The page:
Texas Travel

Hit the Open Road With These Rural Driving Tips

By Mary O. Parker 5.23.16

Heading out into the wild blue yonder for a summertime road trip? Prepare yourself with these tips for driving through rural areas.

Animal Alert

Nationally, Texas has the most fatalities due to animal-vehicle collisions (AVC). Deer and feral hogs cause most AVC deaths. The animals especially grow active at dusk, so keep particularly vigilant then. Also be wary of livestock venturing outside fenced areas.

“If you hit a live animal of any kind,” it’s not considered a collision claim and does not count against you as a collision, but would be subject to your other-than-collision deductible, explains Lynae Nunley, a Texas Farm Bureau Insurance Agent in Comal County.

Dodging Debris

One benefit to country travel is reduced traffic. However, roads-less-traveled also might be littered with more debris, since maintenance crews don’t clean up as often. Running over fallen limbs or other items can cause significant damage.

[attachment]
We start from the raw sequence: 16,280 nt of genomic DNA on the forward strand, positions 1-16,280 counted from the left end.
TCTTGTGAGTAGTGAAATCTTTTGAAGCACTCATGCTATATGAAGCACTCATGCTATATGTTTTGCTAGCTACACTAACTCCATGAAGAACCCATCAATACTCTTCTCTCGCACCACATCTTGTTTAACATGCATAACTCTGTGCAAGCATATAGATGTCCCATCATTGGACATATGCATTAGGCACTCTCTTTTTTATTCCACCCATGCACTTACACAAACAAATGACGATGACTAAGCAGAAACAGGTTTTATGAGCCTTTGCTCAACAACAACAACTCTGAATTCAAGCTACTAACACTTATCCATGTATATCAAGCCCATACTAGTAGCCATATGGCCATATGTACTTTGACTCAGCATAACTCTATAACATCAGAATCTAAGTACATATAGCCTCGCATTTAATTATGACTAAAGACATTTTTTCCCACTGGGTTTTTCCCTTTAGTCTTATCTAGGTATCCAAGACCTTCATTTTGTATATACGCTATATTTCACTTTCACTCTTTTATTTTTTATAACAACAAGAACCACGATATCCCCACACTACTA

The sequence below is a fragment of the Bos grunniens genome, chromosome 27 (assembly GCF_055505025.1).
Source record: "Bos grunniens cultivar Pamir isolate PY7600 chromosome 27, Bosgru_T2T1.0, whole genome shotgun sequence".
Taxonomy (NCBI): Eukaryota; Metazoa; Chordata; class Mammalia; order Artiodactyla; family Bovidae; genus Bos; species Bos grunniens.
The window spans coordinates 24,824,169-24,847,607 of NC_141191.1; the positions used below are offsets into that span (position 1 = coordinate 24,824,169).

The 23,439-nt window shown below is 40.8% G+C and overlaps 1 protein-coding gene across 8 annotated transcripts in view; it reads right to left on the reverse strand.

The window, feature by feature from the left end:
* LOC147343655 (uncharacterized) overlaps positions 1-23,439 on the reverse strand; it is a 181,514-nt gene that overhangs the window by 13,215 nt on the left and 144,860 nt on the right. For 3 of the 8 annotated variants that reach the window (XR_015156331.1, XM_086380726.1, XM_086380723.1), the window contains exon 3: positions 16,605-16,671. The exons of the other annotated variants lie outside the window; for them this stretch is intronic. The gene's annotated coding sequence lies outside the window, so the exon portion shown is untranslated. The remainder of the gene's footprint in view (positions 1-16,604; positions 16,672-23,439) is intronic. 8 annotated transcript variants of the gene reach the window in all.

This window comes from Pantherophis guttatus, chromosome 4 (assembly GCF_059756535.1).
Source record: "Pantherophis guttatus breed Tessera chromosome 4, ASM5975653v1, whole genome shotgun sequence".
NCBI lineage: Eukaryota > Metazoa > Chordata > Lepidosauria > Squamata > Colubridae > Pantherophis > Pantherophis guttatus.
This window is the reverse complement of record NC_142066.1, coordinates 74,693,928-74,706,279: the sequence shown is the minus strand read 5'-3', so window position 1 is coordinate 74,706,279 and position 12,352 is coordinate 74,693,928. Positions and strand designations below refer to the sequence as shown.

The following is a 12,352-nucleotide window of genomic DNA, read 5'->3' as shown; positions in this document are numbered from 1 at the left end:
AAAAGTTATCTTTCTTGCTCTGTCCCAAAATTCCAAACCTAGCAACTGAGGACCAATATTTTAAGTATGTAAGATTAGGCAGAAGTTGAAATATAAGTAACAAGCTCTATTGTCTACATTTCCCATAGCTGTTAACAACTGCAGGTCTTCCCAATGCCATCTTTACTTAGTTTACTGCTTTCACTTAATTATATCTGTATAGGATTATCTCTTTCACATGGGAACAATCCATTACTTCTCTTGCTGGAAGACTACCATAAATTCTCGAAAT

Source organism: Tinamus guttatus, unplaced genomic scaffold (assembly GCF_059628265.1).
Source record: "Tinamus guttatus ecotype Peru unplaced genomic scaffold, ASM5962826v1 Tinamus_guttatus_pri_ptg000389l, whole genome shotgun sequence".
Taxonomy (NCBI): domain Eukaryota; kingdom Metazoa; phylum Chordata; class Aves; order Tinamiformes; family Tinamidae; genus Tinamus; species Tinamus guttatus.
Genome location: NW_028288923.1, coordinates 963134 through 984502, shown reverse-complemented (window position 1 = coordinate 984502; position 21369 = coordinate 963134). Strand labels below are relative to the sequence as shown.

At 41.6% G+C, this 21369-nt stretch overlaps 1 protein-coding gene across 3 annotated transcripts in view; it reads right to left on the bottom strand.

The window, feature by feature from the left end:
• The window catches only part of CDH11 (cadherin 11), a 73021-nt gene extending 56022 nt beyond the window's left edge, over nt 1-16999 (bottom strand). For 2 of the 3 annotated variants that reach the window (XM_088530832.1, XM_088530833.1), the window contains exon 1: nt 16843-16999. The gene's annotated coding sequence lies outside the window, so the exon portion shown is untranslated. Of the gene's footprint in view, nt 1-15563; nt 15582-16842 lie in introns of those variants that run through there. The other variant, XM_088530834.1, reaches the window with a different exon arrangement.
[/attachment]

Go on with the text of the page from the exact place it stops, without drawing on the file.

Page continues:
That’s another time Nunley says physical damage coverage provides an advantage. “Coverage would be subject to your collision deductible and the final decision of a claims adjuster,” she says.

Shine a Light

Traveling back roads and byways means darker night skies. That’s great for stargazing, but not so good if your car breaks down. Drivers and passengers should pack flashlights. Also, remember that Texas law requires headlight usage 30 minutes before sunset and anytime visibility is less than 1,000 feet.

If you have an emergency and cell service is spotty, a 911 call might still go through even if your phone bears no bars, as long as a provider offers service in the area where your provider does not.

Equipping yourself with a thorough auto insurance policy can also help safeguard you from variables outside the big city.

Now that you’re ready to stay safe on rural highways, check out Texas Heritage for Living® for some of our favorite Texas back roads.